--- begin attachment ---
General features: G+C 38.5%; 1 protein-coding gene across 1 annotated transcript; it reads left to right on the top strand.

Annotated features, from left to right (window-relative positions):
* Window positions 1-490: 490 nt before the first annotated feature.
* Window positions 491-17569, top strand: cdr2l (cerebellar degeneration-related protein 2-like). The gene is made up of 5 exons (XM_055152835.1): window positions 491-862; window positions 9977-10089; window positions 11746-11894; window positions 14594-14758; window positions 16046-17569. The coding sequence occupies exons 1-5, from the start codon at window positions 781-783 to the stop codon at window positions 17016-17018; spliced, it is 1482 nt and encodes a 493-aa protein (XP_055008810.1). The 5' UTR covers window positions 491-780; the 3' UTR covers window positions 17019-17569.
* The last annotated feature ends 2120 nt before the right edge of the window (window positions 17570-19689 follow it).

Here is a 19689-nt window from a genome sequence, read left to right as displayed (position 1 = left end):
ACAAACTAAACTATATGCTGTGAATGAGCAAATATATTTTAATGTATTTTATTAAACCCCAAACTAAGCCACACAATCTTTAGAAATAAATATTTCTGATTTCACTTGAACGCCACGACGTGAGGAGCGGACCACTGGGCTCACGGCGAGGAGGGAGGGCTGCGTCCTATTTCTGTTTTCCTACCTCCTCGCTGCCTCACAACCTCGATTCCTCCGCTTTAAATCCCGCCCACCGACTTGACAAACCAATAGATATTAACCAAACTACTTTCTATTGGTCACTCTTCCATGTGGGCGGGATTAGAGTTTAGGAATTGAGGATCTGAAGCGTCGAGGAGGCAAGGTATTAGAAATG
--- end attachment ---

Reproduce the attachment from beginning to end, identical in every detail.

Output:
General features: G+C 38.5%; 1 protein-coding gene across 1 annotated transcript; it reads left to right on the top strand.

Annotated features, from left to right (window-relative positions):
* Window positions 1-490: 490 nt before the first annotated feature.
* Window positions 491-17569, top strand: cdr2l (cerebellar degeneration-related protein 2-like). The gene is made up of 5 exons (XM_055152835.1): window positions 491-862; window positions 9977-10089; window positions 11746-11894; window positions 14594-14758; window positions 16046-17569. The coding sequence occupies exons 1-5, from the start codon at window positions 781-783 to the stop codon at window positions 17016-17018; spliced, it is 1482 nt and encodes a 493-aa protein (XP_055008810.1). The 5' UTR covers window positions 491-780; the 3' UTR covers window positions 17019-17569.
* The last annotated feature ends 2120 nt before the right edge of the window (window positions 17570-19689 follow it).

Here is a 19689-nt window from a genome sequence, read left to right as displayed (position 1 = left end):
ACAAACTAAACTATATGCTGTGAATGAGCAAATATATTTTAATGTATTTTATTAAACCCCAAACTAAGCCACACAATCTTTAGAAATAAATATTTCTGATTTCACTTGAACGCCACGACGTGAGGAGCGGACCACTGGGCTCACGGCGAGGAGGGAGGGCTGCGTCCTATTTCTGTTTTCCTACCTCCTCGCTGCCTCACAACCTCGATTCCTCCGCTTTAAATCCCGCCCACCGACTTGACAAACCAATAGATATTAACCAAACTACTTTCTATTGGTCACTCTTCCATGTGGGCGGGATTAGAGTTTAGGAATTGAGGATCTGAAGCGTCGAGGAGGCAAGGTATTAGAAATG